Government in Belarus using 'new tools' to silence dissent on internet
THE government of Belarus is employing a host of "new tools" to silence free voices and track down dissent on the internet according to a report published today.
Researchers at Index on Censorship have been investigating ways in which Europe’s last dictatorship monitors web activity at a time when internet use in Belarus is rapidly expanding.
Belarus boasts half a million new internet users every year making it one of the fastest growing online markets. Access to broadband has also increased dramatically, from just 10 percent of inhabitants able to use high speed internet in 2010 compared to 70 percent of internet users by September 2012.
The mainstream media in the former Soviet republic is almost exclusively state owned. The growth of the web has enabled dissidents and opposition groups to meet and exchange ideas with newfound vigour following the brutal December 2009 crackdown that began when protests broke out in the aftermath of disputed presidential elections.
Yet the report’s authors, who conducted a field trip to Belarus last month, warn that the growth of internet use has been accompanied by a dramatic increase in tools to monitor their activity.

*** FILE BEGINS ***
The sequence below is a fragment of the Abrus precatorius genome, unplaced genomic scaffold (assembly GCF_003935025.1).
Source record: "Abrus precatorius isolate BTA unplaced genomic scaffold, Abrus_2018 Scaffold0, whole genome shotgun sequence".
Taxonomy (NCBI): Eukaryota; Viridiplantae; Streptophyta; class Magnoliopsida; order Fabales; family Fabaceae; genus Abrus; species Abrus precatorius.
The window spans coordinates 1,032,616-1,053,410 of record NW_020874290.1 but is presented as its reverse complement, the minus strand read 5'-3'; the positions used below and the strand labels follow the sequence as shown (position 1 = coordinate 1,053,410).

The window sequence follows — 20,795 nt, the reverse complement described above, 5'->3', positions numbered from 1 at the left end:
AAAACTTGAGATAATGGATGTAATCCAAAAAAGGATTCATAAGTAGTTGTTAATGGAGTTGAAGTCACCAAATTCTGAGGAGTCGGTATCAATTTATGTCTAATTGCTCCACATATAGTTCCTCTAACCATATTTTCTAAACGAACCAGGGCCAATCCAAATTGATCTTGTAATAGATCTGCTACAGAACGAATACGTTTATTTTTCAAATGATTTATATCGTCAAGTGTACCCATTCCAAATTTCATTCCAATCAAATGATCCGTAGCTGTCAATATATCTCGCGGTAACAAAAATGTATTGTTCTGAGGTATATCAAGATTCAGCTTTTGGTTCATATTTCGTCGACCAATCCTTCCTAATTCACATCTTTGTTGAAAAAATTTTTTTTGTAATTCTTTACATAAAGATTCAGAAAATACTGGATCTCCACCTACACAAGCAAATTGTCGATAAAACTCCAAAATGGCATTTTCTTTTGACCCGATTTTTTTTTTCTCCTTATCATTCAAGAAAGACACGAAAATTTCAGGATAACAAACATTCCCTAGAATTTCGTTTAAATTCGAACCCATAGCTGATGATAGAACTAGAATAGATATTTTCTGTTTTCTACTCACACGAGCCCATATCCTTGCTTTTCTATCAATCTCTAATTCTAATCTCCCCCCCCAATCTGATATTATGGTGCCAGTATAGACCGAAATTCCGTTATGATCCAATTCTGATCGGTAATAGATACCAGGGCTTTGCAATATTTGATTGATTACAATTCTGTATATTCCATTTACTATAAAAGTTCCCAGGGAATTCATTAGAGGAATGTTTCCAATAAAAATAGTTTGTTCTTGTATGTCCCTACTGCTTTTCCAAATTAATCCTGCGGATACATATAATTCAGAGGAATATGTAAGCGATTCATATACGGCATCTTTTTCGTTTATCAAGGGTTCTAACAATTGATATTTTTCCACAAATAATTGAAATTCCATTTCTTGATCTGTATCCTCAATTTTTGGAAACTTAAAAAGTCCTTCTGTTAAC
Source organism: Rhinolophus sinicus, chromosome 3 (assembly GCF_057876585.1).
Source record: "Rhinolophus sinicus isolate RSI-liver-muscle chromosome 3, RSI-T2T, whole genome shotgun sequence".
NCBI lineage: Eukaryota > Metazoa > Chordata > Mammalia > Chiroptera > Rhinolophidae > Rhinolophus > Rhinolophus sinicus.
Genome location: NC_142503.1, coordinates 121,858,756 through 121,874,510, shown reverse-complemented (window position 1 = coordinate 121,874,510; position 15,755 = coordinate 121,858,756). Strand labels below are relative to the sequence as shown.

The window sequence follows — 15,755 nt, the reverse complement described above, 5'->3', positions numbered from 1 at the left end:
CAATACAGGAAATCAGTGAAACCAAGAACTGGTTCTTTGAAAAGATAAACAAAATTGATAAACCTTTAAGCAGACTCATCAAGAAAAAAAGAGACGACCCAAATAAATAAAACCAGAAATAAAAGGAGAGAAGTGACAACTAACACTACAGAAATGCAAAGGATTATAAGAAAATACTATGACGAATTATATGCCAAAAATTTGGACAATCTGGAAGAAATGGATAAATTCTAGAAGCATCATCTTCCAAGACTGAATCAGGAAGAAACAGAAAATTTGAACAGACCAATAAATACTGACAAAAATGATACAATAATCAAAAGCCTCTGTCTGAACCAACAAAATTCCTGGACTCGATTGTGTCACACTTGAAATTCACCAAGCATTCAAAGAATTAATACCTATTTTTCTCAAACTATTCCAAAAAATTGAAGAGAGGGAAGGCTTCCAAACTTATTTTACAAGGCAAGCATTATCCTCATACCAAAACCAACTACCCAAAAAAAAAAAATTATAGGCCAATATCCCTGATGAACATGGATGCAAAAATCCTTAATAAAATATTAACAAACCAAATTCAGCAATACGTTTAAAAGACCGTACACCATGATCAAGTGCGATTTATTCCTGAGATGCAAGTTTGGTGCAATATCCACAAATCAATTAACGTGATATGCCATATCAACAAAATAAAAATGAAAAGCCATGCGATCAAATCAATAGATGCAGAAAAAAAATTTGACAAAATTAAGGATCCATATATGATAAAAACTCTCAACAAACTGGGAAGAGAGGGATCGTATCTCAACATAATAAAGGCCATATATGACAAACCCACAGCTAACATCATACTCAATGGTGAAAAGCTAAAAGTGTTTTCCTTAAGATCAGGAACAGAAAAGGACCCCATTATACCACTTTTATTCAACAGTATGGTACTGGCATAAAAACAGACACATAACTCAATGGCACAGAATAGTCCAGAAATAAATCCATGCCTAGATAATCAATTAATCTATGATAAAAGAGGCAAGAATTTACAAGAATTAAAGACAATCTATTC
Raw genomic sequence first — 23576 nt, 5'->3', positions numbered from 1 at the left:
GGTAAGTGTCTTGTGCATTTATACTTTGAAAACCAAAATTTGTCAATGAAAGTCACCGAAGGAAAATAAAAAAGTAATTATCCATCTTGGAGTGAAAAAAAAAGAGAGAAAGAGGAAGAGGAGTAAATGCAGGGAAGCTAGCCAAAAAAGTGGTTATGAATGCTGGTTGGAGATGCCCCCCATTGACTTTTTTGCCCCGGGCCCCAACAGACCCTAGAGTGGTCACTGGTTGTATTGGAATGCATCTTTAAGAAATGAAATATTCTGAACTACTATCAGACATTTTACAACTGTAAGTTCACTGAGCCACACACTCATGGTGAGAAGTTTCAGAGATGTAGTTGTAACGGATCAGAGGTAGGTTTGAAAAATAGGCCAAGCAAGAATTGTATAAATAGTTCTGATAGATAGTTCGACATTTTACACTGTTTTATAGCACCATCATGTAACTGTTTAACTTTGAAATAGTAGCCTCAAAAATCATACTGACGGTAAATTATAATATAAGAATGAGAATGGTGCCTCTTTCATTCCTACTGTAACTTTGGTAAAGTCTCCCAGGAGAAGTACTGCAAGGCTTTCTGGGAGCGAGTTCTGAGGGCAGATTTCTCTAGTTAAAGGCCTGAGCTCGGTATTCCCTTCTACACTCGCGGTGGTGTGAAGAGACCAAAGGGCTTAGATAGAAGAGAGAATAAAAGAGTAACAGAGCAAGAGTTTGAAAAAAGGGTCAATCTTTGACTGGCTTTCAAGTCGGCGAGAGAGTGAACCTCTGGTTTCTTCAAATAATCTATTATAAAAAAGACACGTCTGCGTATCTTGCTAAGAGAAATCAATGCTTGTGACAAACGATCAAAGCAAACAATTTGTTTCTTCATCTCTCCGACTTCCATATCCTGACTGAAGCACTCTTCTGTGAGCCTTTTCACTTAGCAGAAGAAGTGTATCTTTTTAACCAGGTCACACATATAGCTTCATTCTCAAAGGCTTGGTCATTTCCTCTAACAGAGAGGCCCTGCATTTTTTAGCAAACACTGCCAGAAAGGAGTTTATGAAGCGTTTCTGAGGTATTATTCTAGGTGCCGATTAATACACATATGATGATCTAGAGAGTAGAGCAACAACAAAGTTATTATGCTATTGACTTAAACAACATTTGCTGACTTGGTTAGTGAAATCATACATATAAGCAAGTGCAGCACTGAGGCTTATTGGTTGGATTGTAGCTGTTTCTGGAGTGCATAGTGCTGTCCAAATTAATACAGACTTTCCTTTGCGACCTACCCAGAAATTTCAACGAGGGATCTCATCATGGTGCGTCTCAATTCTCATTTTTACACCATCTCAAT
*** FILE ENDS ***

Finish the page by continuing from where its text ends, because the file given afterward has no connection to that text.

Among the tools the researchers found in place were web filters on multiple government controlled WiFi networks, surveillance technology allowing the authorities to intercept all web traffic, the removal of secure access to particular websites including Facebook and the creation of fake versions of popular dissident websites such as Charter97.org.
Andrei Aliaksandrau, Index’s Belarus programme manager, said: “[Belarusian president] Alexander Lukashenko has significantly expanded his government’s control over the internet in the last two years. Few people in Belarus realise the level of state surveillance now being carried out by Lukashenko’s security services. This poses a huge threat to internet activists in Belarus.”
The report details how websites that are critical of the Belarusian government are often targeted by Distributed Denial of Service (DDoS) attacks, a disruption technique that employs thousands of computers used to bombard a website with requests for information that overwhelms and temporarily takes down the target site.
Researchers also highlighted concerns that western technology giants may have sold equipment or software to Belarus that could be used to stifle or monitor dissent.
Mike Harris, Head of Advocacy at Index on Censorship said: “State surveillance is yet another way that Lukashenko is compromising freedom of expression in Belarus. Index calls on the government to end online surveillance, release political prisoners and support its citizens’ rights to free expression. The European Union must also act to stop the export of surveillance technology to places like Belarus.”
Independent News Service